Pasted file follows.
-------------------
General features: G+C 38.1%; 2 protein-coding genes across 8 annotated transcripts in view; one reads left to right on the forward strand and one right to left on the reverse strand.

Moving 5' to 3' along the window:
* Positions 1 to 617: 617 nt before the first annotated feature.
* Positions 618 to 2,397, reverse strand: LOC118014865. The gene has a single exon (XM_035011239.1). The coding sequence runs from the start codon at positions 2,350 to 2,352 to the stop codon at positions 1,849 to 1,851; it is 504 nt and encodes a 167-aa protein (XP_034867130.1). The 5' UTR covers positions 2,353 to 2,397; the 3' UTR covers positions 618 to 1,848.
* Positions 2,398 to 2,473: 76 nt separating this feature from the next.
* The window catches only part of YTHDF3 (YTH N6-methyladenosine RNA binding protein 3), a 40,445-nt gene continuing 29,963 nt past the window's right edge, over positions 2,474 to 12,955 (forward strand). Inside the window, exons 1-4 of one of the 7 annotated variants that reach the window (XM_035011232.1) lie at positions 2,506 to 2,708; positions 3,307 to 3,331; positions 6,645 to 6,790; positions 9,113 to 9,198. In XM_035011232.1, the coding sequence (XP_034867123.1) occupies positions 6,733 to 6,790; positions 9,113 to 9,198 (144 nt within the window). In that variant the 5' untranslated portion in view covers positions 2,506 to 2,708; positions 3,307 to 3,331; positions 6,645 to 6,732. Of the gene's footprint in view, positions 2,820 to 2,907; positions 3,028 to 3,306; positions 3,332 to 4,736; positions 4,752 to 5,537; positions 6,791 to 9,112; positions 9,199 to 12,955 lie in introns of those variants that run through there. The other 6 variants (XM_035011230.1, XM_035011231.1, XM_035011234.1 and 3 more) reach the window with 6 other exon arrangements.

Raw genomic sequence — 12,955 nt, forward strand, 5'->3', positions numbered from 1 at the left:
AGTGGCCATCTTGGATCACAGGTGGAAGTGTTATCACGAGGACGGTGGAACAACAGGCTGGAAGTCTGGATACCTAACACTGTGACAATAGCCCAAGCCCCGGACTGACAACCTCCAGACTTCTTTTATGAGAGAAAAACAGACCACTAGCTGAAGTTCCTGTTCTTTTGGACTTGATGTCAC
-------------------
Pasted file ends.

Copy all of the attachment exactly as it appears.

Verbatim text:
General features: G+C 38.1%; 2 protein-coding genes across 8 annotated transcripts in view; one reads left to right on the forward strand and one right to left on the reverse strand.

Moving 5' to 3' along the window:
* Positions 1 to 617: 617 nt before the first annotated feature.
* Positions 618 to 2,397, reverse strand: LOC118014865. The gene has a single exon (XM_035011239.1). The coding sequence runs from the start codon at positions 2,350 to 2,352 to the stop codon at positions 1,849 to 1,851; it is 504 nt and encodes a 167-aa protein (XP_034867130.1). The 5' UTR covers positions 2,353 to 2,397; the 3' UTR covers positions 618 to 1,848.
* Positions 2,398 to 2,473: 76 nt separating this feature from the next.
* The window catches only part of YTHDF3 (YTH N6-methyladenosine RNA binding protein 3), a 40,445-nt gene continuing 29,963 nt past the window's right edge, over positions 2,474 to 12,955 (forward strand). Inside the window, exons 1-4 of one of the 7 annotated variants that reach the window (XM_035011232.1) lie at positions 2,506 to 2,708; positions 3,307 to 3,331; positions 6,645 to 6,790; positions 9,113 to 9,198. In XM_035011232.1, the coding sequence (XP_034867123.1) occupies positions 6,733 to 6,790; positions 9,113 to 9,198 (144 nt within the window). In that variant the 5' untranslated portion in view covers positions 2,506 to 2,708; positions 3,307 to 3,331; positions 6,645 to 6,732. Of the gene's footprint in view, positions 2,820 to 2,907; positions 3,028 to 3,306; positions 3,332 to 4,736; positions 4,752 to 5,537; positions 6,791 to 9,112; positions 9,199 to 12,955 lie in introns of those variants that run through there. The other 6 variants (XM_035011230.1, XM_035011231.1, XM_035011234.1 and 3 more) reach the window with 6 other exon arrangements.

Raw genomic sequence — 12,955 nt, forward strand, 5'->3', positions numbered from 1 at the left:
AGTGGCCATCTTGGATCACAGGTGGAAGTGTTATCACGAGGACGGTGGAACAACAGGCTGGAAGTCTGGATACCTAACACTGTGACAATAGCCCAAGCCCCGGACTGACAACCTCCAGACTTCTTTTATGAGAGAAAAACAGACCACTAGCTGAAGTTCCTGTTCTTTTGGACTTGATGTCAC